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In the fall of 2005, I was sent by my accounting firm to Birmingham, Alabama on a mission to help reinstate the fraudulent Accounts Receivables for HealthSouth’s financial statements. To burn off some energy from sitting at a computer most of the day, I ran semi-faithfully on the Hilton treadmills in the evening. In order to pass the time, I would turn on the television mounted in the corner, and was entertained by this guy named Jim Cramer on CNBC’s “Mad Money” which launched in March, 2005.
Jim would burn more calories than I did by running around his studio with his shirt sleeves rolled up, while yelling, “Sell, sell, sell!” or “Buy, buy, buy!” He would hit certain buttons which would make all sorts of sound effects, and he distracted me from the pain of getting through those first couple of miles. Like watching a car wreck on the side of the highway, I had a hard time turning the channel, and continued to listen to his passionate yelling.
After a few months of this entertainment, it became obvious to me that Jim Cramer was an entertainer, and not necessarily a financial expert. He had the same message, but interchanged stock names and tickers. I often wondered if anyone took his stock tips seriously, and what would be the results if they did.
Well, I found out there is a paper from two researchers at the University of Pennsylvania’s Wharton School that finds that Cramer’s picks have been less than scintillating.
On its website, TheStreet compares the return of the Action Alerts PLUS Portfolio to the S&P 500 plus dividends received but not reinvested. That’s because the portfolio donates the dividends to charity rather than reinvesting them. Launched in August 2001, Action Alerts PLUS Portfolio has been a centerpiece of the financial advice offered by TheStreet.com. PLUS Portfolio subscribers, who pay $15 a month, always get the recommendations before Cramer buys them for the portfolio. Likewise, subscribers get Cramer’s picks before he airs them on “Mad Money.”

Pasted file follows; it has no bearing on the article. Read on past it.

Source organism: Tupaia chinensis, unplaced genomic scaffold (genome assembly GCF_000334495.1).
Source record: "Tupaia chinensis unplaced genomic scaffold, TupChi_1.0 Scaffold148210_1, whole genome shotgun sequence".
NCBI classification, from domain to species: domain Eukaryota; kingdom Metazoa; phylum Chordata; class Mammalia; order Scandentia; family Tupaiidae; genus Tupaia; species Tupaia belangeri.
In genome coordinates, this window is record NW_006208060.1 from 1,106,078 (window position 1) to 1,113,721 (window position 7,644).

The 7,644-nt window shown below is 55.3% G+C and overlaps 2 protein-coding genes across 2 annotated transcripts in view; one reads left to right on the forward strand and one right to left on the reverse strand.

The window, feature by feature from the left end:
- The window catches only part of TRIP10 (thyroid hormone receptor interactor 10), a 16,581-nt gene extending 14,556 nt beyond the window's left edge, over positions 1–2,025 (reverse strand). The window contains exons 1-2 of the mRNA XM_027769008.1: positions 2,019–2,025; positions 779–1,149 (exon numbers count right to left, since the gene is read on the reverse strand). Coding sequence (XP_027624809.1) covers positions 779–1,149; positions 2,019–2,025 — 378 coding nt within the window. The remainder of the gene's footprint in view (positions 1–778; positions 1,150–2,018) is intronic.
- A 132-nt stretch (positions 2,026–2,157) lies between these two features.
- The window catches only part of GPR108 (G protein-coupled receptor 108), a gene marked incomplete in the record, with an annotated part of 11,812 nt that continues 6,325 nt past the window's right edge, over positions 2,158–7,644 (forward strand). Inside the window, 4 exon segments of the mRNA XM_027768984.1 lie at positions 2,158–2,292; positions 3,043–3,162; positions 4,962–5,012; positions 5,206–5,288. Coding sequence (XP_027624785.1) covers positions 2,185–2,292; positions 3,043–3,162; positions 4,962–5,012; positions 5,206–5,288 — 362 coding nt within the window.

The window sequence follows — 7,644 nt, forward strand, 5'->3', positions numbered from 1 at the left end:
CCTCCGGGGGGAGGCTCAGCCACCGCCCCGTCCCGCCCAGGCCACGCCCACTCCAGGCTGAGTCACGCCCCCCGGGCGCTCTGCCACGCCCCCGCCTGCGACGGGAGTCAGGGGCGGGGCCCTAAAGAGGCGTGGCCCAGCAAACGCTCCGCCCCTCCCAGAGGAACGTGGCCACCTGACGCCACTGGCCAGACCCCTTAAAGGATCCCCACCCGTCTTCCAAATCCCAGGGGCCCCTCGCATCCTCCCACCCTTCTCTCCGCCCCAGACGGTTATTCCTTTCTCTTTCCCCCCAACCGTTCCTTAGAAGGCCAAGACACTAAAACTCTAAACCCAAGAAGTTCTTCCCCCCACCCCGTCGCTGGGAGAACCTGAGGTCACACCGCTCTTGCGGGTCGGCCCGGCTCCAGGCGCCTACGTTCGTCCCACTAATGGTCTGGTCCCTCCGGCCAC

When someone is screaming at you to buy anything, hold tight to your wallet Click To Tweet
The lesson is that good investing is usually pretty boring, and when someone is screaming at you to buy anything, hold tight to your wallet. ~Jonathan S. Hartley, Matthew Olson, The Wharton School, University of Pennsylvania
Intelligent Investing believes that having a long-term investment philosophy is best.
Do not wear yourself out to get rich; do not trust your own cleverness. Cast but a glance at riches, and they are gone, for they will surely sprout wings and fly off to the sky like an eagle. ~Proverbs 23:4-5
All hard works brings a profit, but mere talk leads only to poverty. ~Proverbs 14:23
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